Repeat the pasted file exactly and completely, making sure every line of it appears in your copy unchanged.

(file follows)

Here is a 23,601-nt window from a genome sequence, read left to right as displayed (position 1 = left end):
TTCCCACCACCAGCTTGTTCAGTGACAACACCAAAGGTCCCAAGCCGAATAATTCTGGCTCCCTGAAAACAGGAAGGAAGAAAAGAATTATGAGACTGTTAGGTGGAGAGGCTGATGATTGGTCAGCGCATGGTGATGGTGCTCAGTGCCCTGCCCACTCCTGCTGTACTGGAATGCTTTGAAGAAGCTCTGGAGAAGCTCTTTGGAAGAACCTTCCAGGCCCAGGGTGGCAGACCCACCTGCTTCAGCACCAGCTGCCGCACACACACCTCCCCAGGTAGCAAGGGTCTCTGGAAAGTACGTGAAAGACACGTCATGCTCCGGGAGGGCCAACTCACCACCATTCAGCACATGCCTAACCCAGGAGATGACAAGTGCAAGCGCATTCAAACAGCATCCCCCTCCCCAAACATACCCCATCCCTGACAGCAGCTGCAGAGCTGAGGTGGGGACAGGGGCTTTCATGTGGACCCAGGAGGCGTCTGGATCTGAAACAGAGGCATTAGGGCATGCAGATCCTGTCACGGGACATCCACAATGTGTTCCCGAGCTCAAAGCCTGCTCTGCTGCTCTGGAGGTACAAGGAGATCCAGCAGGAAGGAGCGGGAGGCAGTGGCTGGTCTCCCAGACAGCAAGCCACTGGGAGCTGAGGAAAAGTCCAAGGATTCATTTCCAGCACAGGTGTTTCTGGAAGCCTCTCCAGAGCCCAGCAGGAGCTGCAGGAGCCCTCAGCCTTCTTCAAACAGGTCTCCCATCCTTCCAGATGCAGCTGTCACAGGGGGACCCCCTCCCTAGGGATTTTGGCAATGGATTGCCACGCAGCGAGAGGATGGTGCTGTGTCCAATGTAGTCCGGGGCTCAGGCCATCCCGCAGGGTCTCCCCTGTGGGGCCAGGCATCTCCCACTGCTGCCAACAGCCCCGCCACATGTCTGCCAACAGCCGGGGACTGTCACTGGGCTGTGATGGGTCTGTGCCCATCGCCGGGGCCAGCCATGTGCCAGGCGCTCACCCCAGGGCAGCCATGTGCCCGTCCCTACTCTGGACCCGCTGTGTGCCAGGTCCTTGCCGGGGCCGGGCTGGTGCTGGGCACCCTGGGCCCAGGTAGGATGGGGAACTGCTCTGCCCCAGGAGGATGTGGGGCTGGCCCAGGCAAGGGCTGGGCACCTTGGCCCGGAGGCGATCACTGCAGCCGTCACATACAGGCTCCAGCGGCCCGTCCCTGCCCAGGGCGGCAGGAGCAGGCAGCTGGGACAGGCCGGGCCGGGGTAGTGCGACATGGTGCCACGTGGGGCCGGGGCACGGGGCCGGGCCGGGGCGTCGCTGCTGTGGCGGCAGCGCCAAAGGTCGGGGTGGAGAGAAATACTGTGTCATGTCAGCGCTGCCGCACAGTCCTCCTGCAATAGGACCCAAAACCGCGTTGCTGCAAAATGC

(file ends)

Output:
Here is a 23,601-nt window from a genome sequence, read left to right as displayed (position 1 = left end):
TTCCCACCACCAGCTTGTTCAGTGACAACACCAAAGGTCCCAAGCCGAATAATTCTGGCTCCCTGAAAACAGGAAGGAAGAAAAGAATTATGAGACTGTTAGGTGGAGAGGCTGATGATTGGTCAGCGCATGGTGATGGTGCTCAGTGCCCTGCCCACTCCTGCTGTACTGGAATGCTTTGAAGAAGCTCTGGAGAAGCTCTTTGGAAGAACCTTCCAGGCCCAGGGTGGCAGACCCACCTGCTTCAGCACCAGCTGCCGCACACACACCTCCCCAGGTAGCAAGGGTCTCTGGAAAGTACGTGAAAGACACGTCATGCTCCGGGAGGGCCAACTCACCACCATTCAGCACATGCCTAACCCAGGAGATGACAAGTGCAAGCGCATTCAAACAGCATCCCCCTCCCCAAACATACCCCATCCCTGACAGCAGCTGCAGAGCTGAGGTGGGGACAGGGGCTTTCATGTGGACCCAGGAGGCGTCTGGATCTGAAACAGAGGCATTAGGGCATGCAGATCCTGTCACGGGACATCCACAATGTGTTCCCGAGCTCAAAGCCTGCTCTGCTGCTCTGGAGGTACAAGGAGATCCAGCAGGAAGGAGCGGGAGGCAGTGGCTGGTCTCCCAGACAGCAAGCCACTGGGAGCTGAGGAAAAGTCCAAGGATTCATTTCCAGCACAGGTGTTTCTGGAAGCCTCTCCAGAGCCCAGCAGGAGCTGCAGGAGCCCTCAGCCTTCTTCAAACAGGTCTCCCATCCTTCCAGATGCAGCTGTCACAGGGGGACCCCCTCCCTAGGGATTTTGGCAATGGATTGCCACGCAGCGAGAGGATGGTGCTGTGTCCAATGTAGTCCGGGGCTCAGGCCATCCCGCAGGGTCTCCCCTGTGGGGCCAGGCATCTCCCACTGCTGCCAACAGCCCCGCCACATGTCTGCCAACAGCCGGGGACTGTCACTGGGCTGTGATGGGTCTGTGCCCATCGCCGGGGCCAGCCATGTGCCAGGCGCTCACCCCAGGGCAGCCATGTGCCCGTCCCTACTCTGGACCCGCTGTGTGCCAGGTCCTTGCCGGGGCCGGGCTGGTGCTGGGCACCCTGGGCCCAGGTAGGATGGGGAACTGCTCTGCCCCAGGAGGATGTGGGGCTGGCCCAGGCAAGGGCTGGGCACCTTGGCCCGGAGGCGATCACTGCAGCCGTCACATACAGGCTCCAGCGGCCCGTCCCTGCCCAGGGCGGCAGGAGCAGGCAGCTGGGACAGGCCGGGCCGGGGTAGTGCGACATGGTGCCACGTGGGGCCGGGGCACGGGGCCGGGCCGGGGCGTCGCTGCTGTGGCGGCAGCGCCAAAGGTCGGGGTGGAGAGAAATACTGTGTCATGTCAGCGCTGCCGCACAGTCCTCCTGCAATAGGACCCAAAACCGCGTTGCTGCAAAATGC